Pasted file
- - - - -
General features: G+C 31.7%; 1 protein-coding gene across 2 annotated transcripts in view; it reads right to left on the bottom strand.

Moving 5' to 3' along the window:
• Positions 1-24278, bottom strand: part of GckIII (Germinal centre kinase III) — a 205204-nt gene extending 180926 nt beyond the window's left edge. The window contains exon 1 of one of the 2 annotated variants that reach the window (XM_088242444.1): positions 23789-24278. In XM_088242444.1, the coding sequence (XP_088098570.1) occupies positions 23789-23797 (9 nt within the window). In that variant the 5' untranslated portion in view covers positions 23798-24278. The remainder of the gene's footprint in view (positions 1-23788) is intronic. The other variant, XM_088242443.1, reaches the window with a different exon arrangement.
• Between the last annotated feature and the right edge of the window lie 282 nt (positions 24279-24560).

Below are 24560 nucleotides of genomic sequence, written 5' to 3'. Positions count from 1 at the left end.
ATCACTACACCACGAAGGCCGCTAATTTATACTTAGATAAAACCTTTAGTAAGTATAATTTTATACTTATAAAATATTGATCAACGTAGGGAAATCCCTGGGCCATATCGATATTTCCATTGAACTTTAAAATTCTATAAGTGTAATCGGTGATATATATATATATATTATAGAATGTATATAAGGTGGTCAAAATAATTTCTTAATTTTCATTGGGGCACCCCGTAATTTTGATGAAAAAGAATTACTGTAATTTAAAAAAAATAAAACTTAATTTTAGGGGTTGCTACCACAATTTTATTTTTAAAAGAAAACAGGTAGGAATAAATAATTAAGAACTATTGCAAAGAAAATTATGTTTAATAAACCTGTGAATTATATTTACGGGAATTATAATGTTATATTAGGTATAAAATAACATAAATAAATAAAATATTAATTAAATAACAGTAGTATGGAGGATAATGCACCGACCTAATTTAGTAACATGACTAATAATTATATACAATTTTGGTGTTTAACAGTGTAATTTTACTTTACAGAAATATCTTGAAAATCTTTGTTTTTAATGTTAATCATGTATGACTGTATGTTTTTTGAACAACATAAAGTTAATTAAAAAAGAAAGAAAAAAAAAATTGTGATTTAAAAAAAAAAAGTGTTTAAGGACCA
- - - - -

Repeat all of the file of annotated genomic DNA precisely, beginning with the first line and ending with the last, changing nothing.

General features: G+C 31.7%; 1 protein-coding gene across 2 annotated transcripts in view; it reads right to left on the bottom strand.

Moving 5' to 3' along the window:
• Positions 1-24278, bottom strand: part of GckIII (Germinal centre kinase III) — a 205204-nt gene extending 180926 nt beyond the window's left edge. The window contains exon 1 of one of the 2 annotated variants that reach the window (XM_088242444.1): positions 23789-24278. In XM_088242444.1, the coding sequence (XP_088098570.1) occupies positions 23789-23797 (9 nt within the window). In that variant the 5' untranslated portion in view covers positions 23798-24278. The remainder of the gene's footprint in view (positions 1-23788) is intronic. The other variant, XM_088242443.1, reaches the window with a different exon arrangement.
• Between the last annotated feature and the right edge of the window lie 282 nt (positions 24279-24560).

Below are 24560 nucleotides of genomic sequence, written 5' to 3'. Positions count from 1 at the left end.
ATCACTACACCACGAAGGCCGCTAATTTATACTTAGATAAAACCTTTAGTAAGTATAATTTTATACTTATAAAATATTGATCAACGTAGGGAAATCCCTGGGCCATATCGATATTTCCATTGAACTTTAAAATTCTATAAGTGTAATCGGTGATATATATATATATATTATAGAATGTATATAAGGTGGTCAAAATAATTTCTTAATTTTCATTGGGGCACCCCGTAATTTTGATGAAAAAGAATTACTGTAATTTAAAAAAAATAAAACTTAATTTTAGGGGTTGCTACCACAATTTTATTTTTAAAAGAAAACAGGTAGGAATAAATAATTAAGAACTATTGCAAAGAAAATTATGTTTAATAAACCTGTGAATTATATTTACGGGAATTATAATGTTATATTAGGTATAAAATAACATAAATAAATAAAATATTAATTAAATAACAGTAGTATGGAGGATAATGCACCGACCTAATTTAGTAACATGACTAATAATTATATACAATTTTGGTGTTTAACAGTGTAATTTTACTTTACAGAAATATCTTGAAAATCTTTGTTTTTAATGTTAATCATGTATGACTGTATGTTTTTTGAACAACATAAAGTTAATTAAAAAAGAAAGAAAAAAAAAATTGTGATTTAAAAAAAAAAAGTGTTTAAGGACCA